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Wiechen v. Palos Community Hospital

September 28, 2006



Pro se plaintiff Richard Wiechen ("Wiechen") has charged Palos Community Hospital ("Palos") with two types of employment discrimination, one ascribable to his multiple sclerosis ("MS") and the other because of his age--the first of those being an asserted violation of the Americans with Disabilities Act ("ADA," 42 U.S.C. §§12101 to 12117), while the second is an asserted violation of the Age Discrimination in Employment Act ("ADEA," 29 U.S.C. §§621 to 634).*fn1 Palos has moved for summary judgment on each of those claims under Fed. R. Civ. P. ("Rule") 56. For the reasons stated in this memorandum opinion and order, Palos' motion is granted as to both the ADA and the ADEA charges.

Summary Judgment Standards

Every Rule 56 movant bears the burden of establishing the absence of any genuine issue of material fact (Celotex Corp. v. Catrett, 477 U.S. 317, 322-23 (1986)). For that purpose courts consider the evidentiary record in the light most favorable to nonmovants and draw all reasonable inferences in their favor (Lesch v. Crown Cork & Seal Co., 282 F.3d 467, 471 (7th Cir. 2002)). But to avoid summary judgment a non-movant "must produce more than a scintilla of evidence to support his position" that a genuine issue of material fact exists (Pugh v. City of Attica, 259 F.3d 619, 625 (7th Cir. 2001)). Ultimately summary judgment is appropriate only if a reasonable jury could not return a verdict for the non-movant (Anderson v. Liberty Lobby, Inc., 477 U.S. 242, 248 (1986)).

What follows is a summary of the facts as viewed in the light most favorable to the plaintiff, but only so long as those facts are supported by record evidence.*fn2 In that respect, as reflected in its P. R. Mem. and its LR 56.1(a)(3) response, Palos has identified a number of substantial defects in Wiechen's LR 56.1(b)(3) response to Palos' initial statement of material facts. Those comprise Wiechen's admission of many of the facts in Palos' statement (either directly or by incomplete denial), his argumentative rather than factually based denials, his insertion of extraneous information in his own responses and his reliance on assertions unsupported in the manner required by Rule 56(e). As Palos also notes correctly, LR 56.1 calls for strict compliance, so that a non-movant's failure to comply is treated as the admission of the movant's statement of facts (Smith v. Lamz, 321 F.3d 680, 683 (7th Cir. 2003) is exemplary of a host of cases so holding).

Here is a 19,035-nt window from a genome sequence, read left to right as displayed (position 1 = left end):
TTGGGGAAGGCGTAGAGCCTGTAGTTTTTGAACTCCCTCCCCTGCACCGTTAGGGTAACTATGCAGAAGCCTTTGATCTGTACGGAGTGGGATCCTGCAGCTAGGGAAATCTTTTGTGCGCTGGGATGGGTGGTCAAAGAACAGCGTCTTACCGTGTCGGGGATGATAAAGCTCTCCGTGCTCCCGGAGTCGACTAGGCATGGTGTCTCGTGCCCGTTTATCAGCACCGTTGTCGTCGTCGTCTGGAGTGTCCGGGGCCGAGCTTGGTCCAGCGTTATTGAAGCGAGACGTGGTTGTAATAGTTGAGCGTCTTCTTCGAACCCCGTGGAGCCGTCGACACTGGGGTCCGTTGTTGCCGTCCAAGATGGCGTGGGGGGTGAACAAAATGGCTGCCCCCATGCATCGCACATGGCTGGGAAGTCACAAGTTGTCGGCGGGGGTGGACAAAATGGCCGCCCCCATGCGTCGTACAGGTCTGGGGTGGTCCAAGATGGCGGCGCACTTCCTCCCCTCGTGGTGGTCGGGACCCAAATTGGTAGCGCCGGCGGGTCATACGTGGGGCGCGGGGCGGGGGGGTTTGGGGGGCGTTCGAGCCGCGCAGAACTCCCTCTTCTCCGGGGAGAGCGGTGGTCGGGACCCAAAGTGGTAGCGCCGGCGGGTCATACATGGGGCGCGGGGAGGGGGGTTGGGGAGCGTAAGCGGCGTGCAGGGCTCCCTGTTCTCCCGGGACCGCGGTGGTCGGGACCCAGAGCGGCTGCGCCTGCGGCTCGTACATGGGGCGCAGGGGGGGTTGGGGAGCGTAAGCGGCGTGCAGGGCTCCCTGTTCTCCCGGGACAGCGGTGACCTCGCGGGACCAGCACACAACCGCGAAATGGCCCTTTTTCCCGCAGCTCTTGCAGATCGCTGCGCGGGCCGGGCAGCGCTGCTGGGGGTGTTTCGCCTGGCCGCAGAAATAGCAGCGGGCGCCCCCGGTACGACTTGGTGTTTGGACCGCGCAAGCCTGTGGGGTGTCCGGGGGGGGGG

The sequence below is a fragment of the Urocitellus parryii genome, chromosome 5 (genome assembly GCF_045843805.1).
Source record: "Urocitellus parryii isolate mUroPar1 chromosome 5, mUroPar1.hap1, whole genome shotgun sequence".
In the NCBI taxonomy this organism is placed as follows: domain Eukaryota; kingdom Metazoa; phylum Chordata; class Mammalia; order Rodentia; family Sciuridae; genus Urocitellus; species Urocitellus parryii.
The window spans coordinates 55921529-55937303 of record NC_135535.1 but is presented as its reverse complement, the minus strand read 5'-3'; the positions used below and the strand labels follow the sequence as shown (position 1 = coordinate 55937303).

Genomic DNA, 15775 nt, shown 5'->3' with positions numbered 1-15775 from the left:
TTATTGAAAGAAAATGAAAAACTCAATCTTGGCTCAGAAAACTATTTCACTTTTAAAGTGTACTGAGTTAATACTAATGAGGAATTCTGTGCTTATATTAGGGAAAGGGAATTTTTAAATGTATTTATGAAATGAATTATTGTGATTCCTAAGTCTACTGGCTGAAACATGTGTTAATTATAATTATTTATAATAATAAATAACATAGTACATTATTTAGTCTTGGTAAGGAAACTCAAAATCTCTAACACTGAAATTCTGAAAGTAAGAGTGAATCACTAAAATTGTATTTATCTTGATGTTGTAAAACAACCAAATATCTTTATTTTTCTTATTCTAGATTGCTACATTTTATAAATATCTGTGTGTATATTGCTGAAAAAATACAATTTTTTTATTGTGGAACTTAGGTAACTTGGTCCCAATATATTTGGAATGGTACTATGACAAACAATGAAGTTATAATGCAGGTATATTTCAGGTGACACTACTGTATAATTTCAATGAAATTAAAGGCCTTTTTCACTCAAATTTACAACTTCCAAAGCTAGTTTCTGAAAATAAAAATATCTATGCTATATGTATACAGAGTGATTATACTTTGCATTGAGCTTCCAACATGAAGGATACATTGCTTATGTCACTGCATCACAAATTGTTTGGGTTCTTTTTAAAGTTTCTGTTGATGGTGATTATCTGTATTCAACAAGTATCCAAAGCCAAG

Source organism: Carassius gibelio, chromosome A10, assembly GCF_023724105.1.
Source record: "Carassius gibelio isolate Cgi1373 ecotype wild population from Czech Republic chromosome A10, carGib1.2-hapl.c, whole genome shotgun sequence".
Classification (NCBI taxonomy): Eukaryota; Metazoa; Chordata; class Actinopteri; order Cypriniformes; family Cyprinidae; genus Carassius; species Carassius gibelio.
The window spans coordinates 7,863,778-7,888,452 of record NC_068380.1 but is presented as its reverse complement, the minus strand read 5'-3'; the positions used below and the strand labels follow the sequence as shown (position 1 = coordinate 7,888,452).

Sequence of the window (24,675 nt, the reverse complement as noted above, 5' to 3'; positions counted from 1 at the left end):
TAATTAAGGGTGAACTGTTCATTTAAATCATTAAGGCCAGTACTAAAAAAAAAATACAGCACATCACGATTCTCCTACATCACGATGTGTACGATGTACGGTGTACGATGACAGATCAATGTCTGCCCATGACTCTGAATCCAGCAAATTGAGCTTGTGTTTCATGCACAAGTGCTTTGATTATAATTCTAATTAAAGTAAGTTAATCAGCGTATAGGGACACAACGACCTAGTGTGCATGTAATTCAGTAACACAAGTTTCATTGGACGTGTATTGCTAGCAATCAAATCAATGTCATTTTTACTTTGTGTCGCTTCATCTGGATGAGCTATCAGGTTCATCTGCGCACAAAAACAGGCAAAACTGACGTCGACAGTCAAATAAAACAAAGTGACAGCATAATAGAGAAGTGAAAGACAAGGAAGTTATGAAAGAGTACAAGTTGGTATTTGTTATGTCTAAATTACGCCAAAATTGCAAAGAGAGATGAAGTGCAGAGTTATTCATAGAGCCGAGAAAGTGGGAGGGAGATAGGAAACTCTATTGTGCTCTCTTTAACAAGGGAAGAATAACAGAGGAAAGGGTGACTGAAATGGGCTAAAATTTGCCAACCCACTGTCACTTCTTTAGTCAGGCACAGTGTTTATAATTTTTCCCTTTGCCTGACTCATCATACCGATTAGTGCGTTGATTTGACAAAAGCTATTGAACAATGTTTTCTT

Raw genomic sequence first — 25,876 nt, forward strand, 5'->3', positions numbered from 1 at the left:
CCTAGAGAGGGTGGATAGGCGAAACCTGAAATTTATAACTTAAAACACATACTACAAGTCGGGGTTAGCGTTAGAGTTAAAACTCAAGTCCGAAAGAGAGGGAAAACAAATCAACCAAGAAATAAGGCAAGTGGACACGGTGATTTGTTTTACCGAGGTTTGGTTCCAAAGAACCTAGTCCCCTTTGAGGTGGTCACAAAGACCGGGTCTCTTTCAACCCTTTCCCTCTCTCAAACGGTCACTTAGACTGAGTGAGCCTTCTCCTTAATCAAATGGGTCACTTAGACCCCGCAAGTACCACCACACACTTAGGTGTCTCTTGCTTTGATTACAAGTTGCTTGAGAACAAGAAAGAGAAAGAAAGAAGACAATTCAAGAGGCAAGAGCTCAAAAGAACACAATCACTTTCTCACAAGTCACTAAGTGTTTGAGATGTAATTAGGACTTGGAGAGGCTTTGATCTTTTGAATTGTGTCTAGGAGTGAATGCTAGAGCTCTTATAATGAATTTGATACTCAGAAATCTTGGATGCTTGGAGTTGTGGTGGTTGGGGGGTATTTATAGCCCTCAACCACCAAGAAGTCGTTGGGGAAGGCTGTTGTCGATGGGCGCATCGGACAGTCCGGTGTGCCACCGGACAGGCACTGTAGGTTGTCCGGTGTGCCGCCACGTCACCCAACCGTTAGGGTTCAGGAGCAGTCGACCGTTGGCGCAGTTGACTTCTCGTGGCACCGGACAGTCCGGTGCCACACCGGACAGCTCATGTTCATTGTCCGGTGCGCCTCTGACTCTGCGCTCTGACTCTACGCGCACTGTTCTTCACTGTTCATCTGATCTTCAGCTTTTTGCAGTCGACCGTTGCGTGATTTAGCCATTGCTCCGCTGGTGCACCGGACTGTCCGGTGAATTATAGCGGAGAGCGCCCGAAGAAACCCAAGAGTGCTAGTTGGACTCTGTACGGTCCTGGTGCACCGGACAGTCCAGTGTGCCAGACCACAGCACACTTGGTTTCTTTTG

Non-movant Wiechen was also entitled under LR 56.1(b)(3) to submit a statement of any additional facts that would trigger the denial of summary judgment. Wiechen has ventured to provide such facts, some in attempted compliance with the LR and others embedded in his memorandum of law, and still others improperly buried in his responses to Palos' LR 56.1(a)(3) statement. More problematic than their improper form, many of those asserted facts are unsupported by admissible evidence based on personal knowledge, as required by Rule 56(e).

This opinion could simply disregard any such nonconforming evidence (see, e.g., Cichon v. Exelon Generation Co., 401 F.3d 803, 809-10 (7th Cir. 2005)). But mindful that Wiechen has proceeded pro se, this Court (as always) heeds the teaching of Haines v. Kerner, 404 U.S. 519, 520 (1972)(per curiam) and will not hold him to the strict standards that it expects lawyers to satisfy. Instead this Court has attempted to ferret out and consider all admissible evidence set forth by Wiechen in his submissions. Even so, Wiechen has not overcome Palos' motion for summary judgment.


Palos is a hospital located in Palos Heights, Illinois (P. St. ¶3). Wiechen, born in 1954, was employed in Palos' accounting department (he is a Certified Public Accountant) from 1994 until his termination in October 2004 (P. St. ¶¶4, 5, 73; W. Mem. 1-2; W. Dep. 6:8-9). In 1999 Wiechen was diagnosed with MS (P. St. ¶24). While the disease has had no effect on his cognitive abilities, by 2004 it had created some observable physical symptoms (P. St. ¶27; W. St. ¶32).